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Middle East Digest - October 2, 2009


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Washington, DC
October 2, 2009

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The Middle East Digest provides text and audio from the Daily Press Briefing. For the full briefings, please visit daily press briefings.

From the Daily Press Briefing of October 2, 2009

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MR. KELLY: Well, good afternoon. We’re really kind of flooding the zone today with briefings, so I appreciate your patience and --

QUESTION: Last but not least.

MR. KELLY: Last but not least on a Friday afternoon.

I’d like, first of all, to tell you about a trip by a Senior State Department Official. Ambassador Phil Goldberg, our Coordinator for Implementation of UN Security Council Resolution 1874, is leading an interagency delegation, which includes Treasury Deputy Assistant Secretary Danny Glaser. They were in the United Arab Emirates on Thursday, October 1st, with – meetings with Emirati officials regarding the implementation of sanctions on North Korea as called for in UN Security Council Resolution 1874. The delegation will travel to Cairo for meetings on Sunday, October 4 with Egyptian officials, and will return to Washington on October 5th.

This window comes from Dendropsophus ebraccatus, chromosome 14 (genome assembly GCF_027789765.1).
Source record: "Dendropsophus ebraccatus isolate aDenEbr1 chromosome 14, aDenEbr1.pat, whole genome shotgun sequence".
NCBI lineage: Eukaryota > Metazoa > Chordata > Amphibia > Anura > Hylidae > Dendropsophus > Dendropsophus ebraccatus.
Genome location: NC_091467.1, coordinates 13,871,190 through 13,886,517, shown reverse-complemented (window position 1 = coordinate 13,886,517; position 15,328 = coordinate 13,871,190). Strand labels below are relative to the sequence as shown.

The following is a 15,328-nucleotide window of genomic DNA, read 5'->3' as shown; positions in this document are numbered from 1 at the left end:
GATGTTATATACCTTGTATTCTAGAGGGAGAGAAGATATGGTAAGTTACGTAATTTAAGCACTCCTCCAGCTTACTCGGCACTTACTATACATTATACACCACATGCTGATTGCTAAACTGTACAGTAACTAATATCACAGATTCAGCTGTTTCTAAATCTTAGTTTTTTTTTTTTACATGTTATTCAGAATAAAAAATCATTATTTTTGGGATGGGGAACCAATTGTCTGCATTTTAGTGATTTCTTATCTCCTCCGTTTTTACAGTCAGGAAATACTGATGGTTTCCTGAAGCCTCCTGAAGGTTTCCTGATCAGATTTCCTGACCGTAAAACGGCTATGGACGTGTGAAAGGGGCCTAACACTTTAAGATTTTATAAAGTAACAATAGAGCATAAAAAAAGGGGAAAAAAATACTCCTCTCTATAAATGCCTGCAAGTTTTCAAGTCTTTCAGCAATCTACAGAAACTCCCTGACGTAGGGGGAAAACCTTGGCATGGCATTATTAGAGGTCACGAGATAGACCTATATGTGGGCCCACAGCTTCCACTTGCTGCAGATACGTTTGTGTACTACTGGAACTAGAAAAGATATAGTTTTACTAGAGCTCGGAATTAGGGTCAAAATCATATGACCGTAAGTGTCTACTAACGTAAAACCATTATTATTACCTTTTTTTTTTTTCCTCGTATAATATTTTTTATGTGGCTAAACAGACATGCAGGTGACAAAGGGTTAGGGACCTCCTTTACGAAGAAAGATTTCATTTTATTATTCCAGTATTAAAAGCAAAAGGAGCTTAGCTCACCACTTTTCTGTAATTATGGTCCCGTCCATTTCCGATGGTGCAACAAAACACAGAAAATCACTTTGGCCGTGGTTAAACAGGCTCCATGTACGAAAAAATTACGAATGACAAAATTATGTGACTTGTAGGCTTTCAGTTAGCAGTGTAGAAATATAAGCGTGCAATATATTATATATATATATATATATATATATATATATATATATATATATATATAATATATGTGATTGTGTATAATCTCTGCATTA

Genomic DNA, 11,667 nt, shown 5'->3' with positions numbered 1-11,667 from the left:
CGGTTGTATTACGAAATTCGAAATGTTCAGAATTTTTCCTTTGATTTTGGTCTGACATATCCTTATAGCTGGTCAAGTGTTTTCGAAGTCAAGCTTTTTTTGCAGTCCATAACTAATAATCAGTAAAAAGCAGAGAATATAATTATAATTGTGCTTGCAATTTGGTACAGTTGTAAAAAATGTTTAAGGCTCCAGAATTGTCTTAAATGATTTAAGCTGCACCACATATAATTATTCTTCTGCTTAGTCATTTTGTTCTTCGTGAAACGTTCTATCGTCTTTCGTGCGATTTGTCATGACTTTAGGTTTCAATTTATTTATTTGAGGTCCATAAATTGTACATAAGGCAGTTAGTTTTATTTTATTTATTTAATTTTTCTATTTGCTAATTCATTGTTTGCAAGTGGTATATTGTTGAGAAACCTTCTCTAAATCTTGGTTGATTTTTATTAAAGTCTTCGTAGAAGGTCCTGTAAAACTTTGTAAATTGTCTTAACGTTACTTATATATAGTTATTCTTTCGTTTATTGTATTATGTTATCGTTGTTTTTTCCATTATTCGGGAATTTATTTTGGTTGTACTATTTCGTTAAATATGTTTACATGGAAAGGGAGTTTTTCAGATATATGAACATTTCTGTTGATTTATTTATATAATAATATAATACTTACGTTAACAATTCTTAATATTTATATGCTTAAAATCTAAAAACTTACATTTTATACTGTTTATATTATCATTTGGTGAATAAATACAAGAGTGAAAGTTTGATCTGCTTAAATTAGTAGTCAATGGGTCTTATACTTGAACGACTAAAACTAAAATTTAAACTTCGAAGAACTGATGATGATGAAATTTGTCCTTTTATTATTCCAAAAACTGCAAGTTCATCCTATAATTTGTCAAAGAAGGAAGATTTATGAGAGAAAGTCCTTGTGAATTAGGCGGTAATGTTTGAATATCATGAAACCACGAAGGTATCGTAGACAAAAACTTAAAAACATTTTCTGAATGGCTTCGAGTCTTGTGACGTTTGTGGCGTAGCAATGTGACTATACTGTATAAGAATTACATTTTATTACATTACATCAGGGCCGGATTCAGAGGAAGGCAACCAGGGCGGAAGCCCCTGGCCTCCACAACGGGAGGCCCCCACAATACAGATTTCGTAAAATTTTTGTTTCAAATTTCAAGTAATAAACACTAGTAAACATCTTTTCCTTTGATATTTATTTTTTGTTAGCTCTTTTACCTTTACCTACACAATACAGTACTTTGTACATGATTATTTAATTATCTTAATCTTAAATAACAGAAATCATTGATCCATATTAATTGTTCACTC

QUESTION: Just to follow up on your comments about Ambassador Goldberg going to the UAE and to Cairo, can you tell us specifically what is he asking for, what – why these two countries in particular?

MR. KELLY: Yeah.

QUESTION: Are there things that the U.S. wants seen done that --

MR. KELLY: Yeah.

QUESTION: -- you can tell us about?

MR. KELLY: Yeah.

QUESTION: What’s the trip about?

MR. KELLY: Well, I think – in order to implement UN Security Council Resolution 1874, Ambassador Goldberg has to meet with a variety of partners. He’s already traveled to Malaysia, South Korea, China, Japan, Thailand and Singapore. We’ve long been concerned about North Korea’s proliferation activities in the Middle East, so this is part of that. And this is part of his overall effort to ensure that the – that this UN Security Council resolution and other relevant resolutions are implemented.

QUESTION: Is the fact that these two countries are on the agenda clue us into the idea that we think that these are two problem areas specifically?

MR. KELLY: Well, not necessarily. I think that these are countries that can help us identify areas where we can deal with this problem of proliferation from North Korea. He will continue to meet with partners not only in the Middle East, but also, of course, in Asia. So --